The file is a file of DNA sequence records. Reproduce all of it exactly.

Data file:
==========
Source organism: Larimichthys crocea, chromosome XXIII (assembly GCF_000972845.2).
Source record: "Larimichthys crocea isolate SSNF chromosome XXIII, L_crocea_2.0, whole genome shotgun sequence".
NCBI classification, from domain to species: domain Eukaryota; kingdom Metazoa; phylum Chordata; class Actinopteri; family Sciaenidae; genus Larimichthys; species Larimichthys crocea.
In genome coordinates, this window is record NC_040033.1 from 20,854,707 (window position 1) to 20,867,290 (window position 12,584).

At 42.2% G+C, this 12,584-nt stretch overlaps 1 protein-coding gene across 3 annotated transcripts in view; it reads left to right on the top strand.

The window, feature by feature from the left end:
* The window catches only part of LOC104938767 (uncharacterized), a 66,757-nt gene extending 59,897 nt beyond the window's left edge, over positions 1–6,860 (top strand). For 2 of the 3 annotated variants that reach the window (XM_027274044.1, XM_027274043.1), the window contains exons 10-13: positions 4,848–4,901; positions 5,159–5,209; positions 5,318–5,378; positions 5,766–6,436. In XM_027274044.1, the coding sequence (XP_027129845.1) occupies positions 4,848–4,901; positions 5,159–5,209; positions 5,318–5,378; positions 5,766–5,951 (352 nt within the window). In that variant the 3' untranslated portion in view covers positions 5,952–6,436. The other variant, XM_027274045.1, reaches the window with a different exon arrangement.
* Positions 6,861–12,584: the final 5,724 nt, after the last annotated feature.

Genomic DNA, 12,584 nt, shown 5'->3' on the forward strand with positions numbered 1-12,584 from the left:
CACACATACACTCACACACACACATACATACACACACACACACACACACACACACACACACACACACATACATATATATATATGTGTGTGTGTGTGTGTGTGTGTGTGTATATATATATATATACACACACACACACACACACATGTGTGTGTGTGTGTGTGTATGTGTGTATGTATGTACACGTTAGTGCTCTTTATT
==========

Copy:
Source organism: Larimichthys crocea, chromosome XXIII (assembly GCF_000972845.2).
Source record: "Larimichthys crocea isolate SSNF chromosome XXIII, L_crocea_2.0, whole genome shotgun sequence".
NCBI classification, from domain to species: domain Eukaryota; kingdom Metazoa; phylum Chordata; class Actinopteri; family Sciaenidae; genus Larimichthys; species Larimichthys crocea.
In genome coordinates, this window is record NC_040033.1 from 20,854,707 (window position 1) to 20,867,290 (window position 12,584).

At 42.2% G+C, this 12,584-nt stretch overlaps 1 protein-coding gene across 3 annotated transcripts in view; it reads left to right on the top strand.

The window, feature by feature from the left end:
* The window catches only part of LOC104938767 (uncharacterized), a 66,757-nt gene extending 59,897 nt beyond the window's left edge, over positions 1–6,860 (top strand). For 2 of the 3 annotated variants that reach the window (XM_027274044.1, XM_027274043.1), the window contains exons 10-13: positions 4,848–4,901; positions 5,159–5,209; positions 5,318–5,378; positions 5,766–6,436. In XM_027274044.1, the coding sequence (XP_027129845.1) occupies positions 4,848–4,901; positions 5,159–5,209; positions 5,318–5,378; positions 5,766–5,951 (352 nt within the window). In that variant the 3' untranslated portion in view covers positions 5,952–6,436. The other variant, XM_027274045.1, reaches the window with a different exon arrangement.
* Positions 6,861–12,584: the final 5,724 nt, after the last annotated feature.

Genomic DNA, 12,584 nt, shown 5'->3' on the forward strand with positions numbered 1-12,584 from the left:
CACACATACACTCACACACACACATACATACACACACACACACACACACACACACACACACACACACATACATATATATATATGTGTGTGTGTGTGTGTGTGTGTGTGTATATATATATATATACACACACACACACACACACATGTGTGTGTGTGTGTGTGTATGTGTGTATGTATGTACACGTTAGTGCTCTTTATT